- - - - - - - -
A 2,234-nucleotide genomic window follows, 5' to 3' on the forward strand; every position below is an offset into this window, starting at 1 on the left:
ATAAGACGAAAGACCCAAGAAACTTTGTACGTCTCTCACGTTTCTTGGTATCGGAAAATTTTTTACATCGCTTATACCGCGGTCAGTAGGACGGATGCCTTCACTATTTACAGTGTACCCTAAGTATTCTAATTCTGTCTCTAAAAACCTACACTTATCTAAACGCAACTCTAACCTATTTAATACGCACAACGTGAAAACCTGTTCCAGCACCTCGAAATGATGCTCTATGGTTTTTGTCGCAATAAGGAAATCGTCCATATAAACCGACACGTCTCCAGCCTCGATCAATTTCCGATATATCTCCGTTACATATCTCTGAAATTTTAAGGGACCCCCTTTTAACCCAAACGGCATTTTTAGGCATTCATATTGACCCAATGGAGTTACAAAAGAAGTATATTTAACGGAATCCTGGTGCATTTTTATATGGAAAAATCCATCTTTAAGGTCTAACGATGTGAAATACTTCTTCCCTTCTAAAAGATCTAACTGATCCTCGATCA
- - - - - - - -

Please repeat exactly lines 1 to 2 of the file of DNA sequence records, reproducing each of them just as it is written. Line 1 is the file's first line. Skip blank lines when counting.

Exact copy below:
A 2,234-nucleotide genomic window follows, 5' to 3' on the forward strand; every position below is an offset into this window, starting at 1 on the left:
ATAAGACGAAAGACCCAAGAAACTTTGTACGTCTCTCACGTTTCTTGGTATCGGAAAATTTTTTACATCGCTTATACCGCGGTCAGTAGGACGGATGCCTTCACTATTTACAGTGTACCCTAAGTATTCTAATTCTGTCTCTAAAAACCTACACTTATCTAAACGCAACTCTAACCTATTTAATACGCACAACGTGAAAACCTGTTCCAGCACCTCGAAATGATGCTCTATGGTTTTTGTCGCAATAAGGAAATCGTCCATATAAACCGACACGTCTCCAGCCTCGATCAATTTCCGATATATCTCCGTTACATATCTCTGAAATTTTAAGGGACCCCCTTTTAACCCAAACGGCATTTTTAGGCATTCATATTGACCCAATGGAGTTACAAAAGAAGTATATTTAACGGAATCCTGGTGCATTTTTATATGGAAAAATCCATCTTTAAGGTCTAACGATGTGAAATACTTCTTCCCTTCTAAAAGATCTAACTGATCCTCGATCA